What is a Sweetheart Scam?
Even after the television show Catfish revealed that those seeking romance on the internet are not always who they pretend to be, sweetheart scams persist as a type of fraud. Here are some of the prevalent warning signs of a sweetheart scam and what you could do to avoid falling prey to this type of fraud.
The FBI defines a sweetheart or romance scam as any fraud where a criminal uses a fictitious online identity to manipulate the victim into giving them cash or assets. In some cases, the scam artist may even gain access to the victim’s bank accounts and steal directly from them. In 2019, sweetheart scams were the seventh most common type of fraud reported to the FBI and the third most costly to victims.1
Most successful scam artists are very skilled at what they do. They may seem genuine, loving and trustworthy. They may have plausible-sounding excuses for why they need money and why they cannot yet meet in person. Unfortunately, even dating websites that verify all participants by confirming their identities may be vulnerable to hosting scam artists on their platforms. Do not assume you are too clever to be targeted by or fall victim to a sweetheart scam.
How To Avoid a Sweetheart Scam
Sweetheart scams rarely survive a close investigation. Scam artists are not willing to meet their victims in person. If someone you are talking to online seems to always have an excuse not to see you in person, this is likely a sign that they are hiding something.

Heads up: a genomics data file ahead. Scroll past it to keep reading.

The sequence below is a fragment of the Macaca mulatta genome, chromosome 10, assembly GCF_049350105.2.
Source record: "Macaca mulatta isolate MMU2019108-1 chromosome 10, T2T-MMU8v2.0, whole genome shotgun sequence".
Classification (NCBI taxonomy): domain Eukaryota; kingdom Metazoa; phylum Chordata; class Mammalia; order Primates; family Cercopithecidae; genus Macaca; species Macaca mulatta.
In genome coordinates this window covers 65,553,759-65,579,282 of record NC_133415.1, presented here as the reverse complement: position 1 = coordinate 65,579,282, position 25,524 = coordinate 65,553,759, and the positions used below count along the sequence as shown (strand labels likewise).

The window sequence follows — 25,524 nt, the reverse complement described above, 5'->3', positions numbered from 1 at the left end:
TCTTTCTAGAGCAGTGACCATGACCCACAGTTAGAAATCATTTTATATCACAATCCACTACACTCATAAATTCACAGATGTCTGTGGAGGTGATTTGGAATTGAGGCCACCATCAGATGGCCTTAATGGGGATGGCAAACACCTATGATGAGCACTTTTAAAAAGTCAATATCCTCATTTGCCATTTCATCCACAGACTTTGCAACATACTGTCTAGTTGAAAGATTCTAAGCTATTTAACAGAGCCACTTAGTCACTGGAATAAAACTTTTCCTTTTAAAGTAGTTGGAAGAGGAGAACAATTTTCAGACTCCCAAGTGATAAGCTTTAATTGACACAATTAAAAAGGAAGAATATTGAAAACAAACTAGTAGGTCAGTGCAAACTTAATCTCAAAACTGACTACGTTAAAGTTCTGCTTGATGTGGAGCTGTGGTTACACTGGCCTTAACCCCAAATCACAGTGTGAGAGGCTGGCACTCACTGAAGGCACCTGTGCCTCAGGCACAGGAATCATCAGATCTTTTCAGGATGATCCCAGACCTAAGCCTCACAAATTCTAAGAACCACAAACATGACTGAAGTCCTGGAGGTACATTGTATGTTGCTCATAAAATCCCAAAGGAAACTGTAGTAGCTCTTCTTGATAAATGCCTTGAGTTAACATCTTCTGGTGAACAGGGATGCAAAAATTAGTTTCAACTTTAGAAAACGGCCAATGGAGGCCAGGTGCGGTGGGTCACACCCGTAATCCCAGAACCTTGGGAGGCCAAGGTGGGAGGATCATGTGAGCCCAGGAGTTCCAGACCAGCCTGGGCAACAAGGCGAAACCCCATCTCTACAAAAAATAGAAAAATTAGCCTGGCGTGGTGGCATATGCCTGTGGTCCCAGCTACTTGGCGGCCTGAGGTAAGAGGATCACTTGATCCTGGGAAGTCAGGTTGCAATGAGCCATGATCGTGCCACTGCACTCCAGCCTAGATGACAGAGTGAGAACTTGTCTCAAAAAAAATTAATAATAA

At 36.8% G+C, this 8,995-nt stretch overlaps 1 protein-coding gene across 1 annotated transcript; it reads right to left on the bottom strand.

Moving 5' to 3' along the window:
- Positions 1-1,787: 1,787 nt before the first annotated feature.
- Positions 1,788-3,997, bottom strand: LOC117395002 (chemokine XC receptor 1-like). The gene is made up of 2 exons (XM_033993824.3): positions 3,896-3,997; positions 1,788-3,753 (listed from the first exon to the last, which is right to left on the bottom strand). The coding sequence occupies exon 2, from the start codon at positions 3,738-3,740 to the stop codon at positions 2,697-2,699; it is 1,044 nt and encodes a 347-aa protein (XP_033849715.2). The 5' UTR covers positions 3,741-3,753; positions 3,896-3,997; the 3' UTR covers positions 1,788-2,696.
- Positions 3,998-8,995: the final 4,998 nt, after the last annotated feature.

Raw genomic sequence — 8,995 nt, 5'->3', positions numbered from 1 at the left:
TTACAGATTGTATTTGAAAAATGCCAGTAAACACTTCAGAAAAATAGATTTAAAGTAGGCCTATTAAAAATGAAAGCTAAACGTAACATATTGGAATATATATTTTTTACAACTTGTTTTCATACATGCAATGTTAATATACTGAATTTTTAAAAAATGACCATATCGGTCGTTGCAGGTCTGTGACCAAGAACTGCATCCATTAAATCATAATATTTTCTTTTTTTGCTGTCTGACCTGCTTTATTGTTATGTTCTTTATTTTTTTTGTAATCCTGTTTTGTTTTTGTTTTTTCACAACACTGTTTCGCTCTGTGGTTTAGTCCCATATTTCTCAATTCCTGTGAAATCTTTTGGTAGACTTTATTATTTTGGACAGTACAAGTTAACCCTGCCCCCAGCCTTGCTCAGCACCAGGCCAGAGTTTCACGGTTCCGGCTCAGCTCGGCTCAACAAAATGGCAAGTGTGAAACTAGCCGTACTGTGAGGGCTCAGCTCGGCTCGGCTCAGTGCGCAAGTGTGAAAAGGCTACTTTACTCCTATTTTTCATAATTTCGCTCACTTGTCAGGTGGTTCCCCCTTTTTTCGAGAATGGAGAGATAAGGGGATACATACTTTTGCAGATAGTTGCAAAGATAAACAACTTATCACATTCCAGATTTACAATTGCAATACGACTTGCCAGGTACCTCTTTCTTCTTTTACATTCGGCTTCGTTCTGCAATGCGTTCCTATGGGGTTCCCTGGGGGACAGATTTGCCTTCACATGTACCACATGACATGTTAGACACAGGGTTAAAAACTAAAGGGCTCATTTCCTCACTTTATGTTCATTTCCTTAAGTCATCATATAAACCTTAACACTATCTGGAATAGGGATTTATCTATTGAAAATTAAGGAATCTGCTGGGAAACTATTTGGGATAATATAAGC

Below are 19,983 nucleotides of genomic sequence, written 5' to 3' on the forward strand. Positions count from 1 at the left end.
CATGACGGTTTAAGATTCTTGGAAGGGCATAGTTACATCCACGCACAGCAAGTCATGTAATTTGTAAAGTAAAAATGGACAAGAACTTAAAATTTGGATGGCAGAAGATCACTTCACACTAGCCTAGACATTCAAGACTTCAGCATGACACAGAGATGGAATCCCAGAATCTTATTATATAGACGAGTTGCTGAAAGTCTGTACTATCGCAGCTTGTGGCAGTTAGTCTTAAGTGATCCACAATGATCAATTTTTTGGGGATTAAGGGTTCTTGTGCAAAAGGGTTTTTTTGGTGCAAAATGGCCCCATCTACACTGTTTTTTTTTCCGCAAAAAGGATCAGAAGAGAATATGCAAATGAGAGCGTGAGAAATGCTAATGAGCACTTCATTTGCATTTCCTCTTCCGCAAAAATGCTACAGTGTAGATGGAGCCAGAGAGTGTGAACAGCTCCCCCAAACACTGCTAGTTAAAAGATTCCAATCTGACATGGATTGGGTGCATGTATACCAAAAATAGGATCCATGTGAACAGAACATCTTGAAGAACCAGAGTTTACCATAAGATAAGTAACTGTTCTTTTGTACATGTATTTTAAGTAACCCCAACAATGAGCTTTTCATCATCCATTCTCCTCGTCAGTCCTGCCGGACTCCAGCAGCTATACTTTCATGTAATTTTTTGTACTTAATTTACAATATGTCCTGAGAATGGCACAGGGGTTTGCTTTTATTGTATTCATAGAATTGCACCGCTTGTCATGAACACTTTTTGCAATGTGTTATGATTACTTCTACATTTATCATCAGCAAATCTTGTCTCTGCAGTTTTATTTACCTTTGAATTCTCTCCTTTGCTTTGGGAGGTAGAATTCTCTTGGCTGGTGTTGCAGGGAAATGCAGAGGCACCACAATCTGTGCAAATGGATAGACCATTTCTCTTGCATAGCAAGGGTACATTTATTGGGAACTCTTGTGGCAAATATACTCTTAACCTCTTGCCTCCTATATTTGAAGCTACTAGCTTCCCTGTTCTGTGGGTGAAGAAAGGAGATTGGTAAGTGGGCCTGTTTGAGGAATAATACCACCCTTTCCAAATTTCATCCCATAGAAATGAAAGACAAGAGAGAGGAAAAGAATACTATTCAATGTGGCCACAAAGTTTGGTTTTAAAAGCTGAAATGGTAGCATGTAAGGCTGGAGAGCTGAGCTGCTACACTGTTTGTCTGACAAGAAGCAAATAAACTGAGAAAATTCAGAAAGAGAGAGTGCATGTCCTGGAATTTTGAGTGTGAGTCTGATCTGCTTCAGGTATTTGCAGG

Some other tips to help keep you safe online include:
- Keep an eye on what you make public. Scammers may seize on innocuous information like the names of your pets, where you went to college, and other information to learn more about you and discover what might make you an easier target.
- Do not send nude photos or reveal information that could extort you.
- Do some background research into the person with whom you are communicating. Ask plenty of questions and use reverse-image searches to ensure the photos you get from the person have not come from someone else’s social media account.
- Beware of anyone who seems too good to be true. If someone you chat with a few times professes strong feelings for you or encourages you to deactivate your dating apps and communicate only with them through text, this could be a sign that a fraudulent request for money is coming.
Above all, do not send money to anyone you do not meet in person. Do not assume that long phone conversations or text chats provide enough information to know the person. If you talk with someone who creates warning signs of fraud, stop communicating. If someone online takes advantage of you with such a sweetheart scam, you may want to file a complaint with the Internet Crime Complaint Center.2
The opinions voiced in this material are for general information only and are not intended to provide specific advice or recommendations for any individual
All information is believed to be from reliable sources; however LPL Financial makes no representation as to its completeness or accuracy.
This article was prepared by WriterAccess.
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